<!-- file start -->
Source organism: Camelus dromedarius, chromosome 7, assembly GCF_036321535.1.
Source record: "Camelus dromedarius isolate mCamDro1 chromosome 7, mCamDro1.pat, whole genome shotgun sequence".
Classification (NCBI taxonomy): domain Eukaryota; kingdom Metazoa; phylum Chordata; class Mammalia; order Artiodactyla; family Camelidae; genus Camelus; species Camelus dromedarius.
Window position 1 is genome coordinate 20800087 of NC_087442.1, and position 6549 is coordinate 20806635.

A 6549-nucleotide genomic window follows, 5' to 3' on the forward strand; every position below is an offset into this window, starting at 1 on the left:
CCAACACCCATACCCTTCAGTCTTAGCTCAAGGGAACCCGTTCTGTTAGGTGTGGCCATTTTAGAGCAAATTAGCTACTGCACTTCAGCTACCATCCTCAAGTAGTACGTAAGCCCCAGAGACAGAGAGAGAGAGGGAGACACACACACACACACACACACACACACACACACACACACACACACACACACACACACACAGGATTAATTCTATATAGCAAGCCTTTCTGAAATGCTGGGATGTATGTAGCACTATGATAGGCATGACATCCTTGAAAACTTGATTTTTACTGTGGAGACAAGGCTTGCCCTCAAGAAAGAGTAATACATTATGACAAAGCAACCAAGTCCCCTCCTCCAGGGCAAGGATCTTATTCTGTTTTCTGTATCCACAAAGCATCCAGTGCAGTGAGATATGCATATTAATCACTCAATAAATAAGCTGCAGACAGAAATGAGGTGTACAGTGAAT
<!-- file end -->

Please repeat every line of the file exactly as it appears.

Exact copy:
Source organism: Camelus dromedarius, chromosome 7, assembly GCF_036321535.1.
Source record: "Camelus dromedarius isolate mCamDro1 chromosome 7, mCamDro1.pat, whole genome shotgun sequence".
Classification (NCBI taxonomy): domain Eukaryota; kingdom Metazoa; phylum Chordata; class Mammalia; order Artiodactyla; family Camelidae; genus Camelus; species Camelus dromedarius.
Window position 1 is genome coordinate 20800087 of NC_087442.1, and position 6549 is coordinate 20806635.

A 6549-nucleotide genomic window follows, 5' to 3' on the forward strand; every position below is an offset into this window, starting at 1 on the left:
CCAACACCCATACCCTTCAGTCTTAGCTCAAGGGAACCCGTTCTGTTAGGTGTGGCCATTTTAGAGCAAATTAGCTACTGCACTTCAGCTACCATCCTCAAGTAGTACGTAAGCCCCAGAGACAGAGAGAGAGAGGGAGACACACACACACACACACACACACACACACACACACACACACACACACACACACACACACAGGATTAATTCTATATAGCAAGCCTTTCTGAAATGCTGGGATGTATGTAGCACTATGATAGGCATGACATCCTTGAAAACTTGATTTTTACTGTGGAGACAAGGCTTGCCCTCAAGAAAGAGTAATACATTATGACAAAGCAACCAAGTCCCCTCCTCCAGGGCAAGGATCTTATTCTGTTTTCTGTATCCACAAAGCATCCAGTGCAGTGAGATATGCATATTAATCACTCAATAAATAAGCTGCAGACAGAAATGAGGTGTACAGTGAAT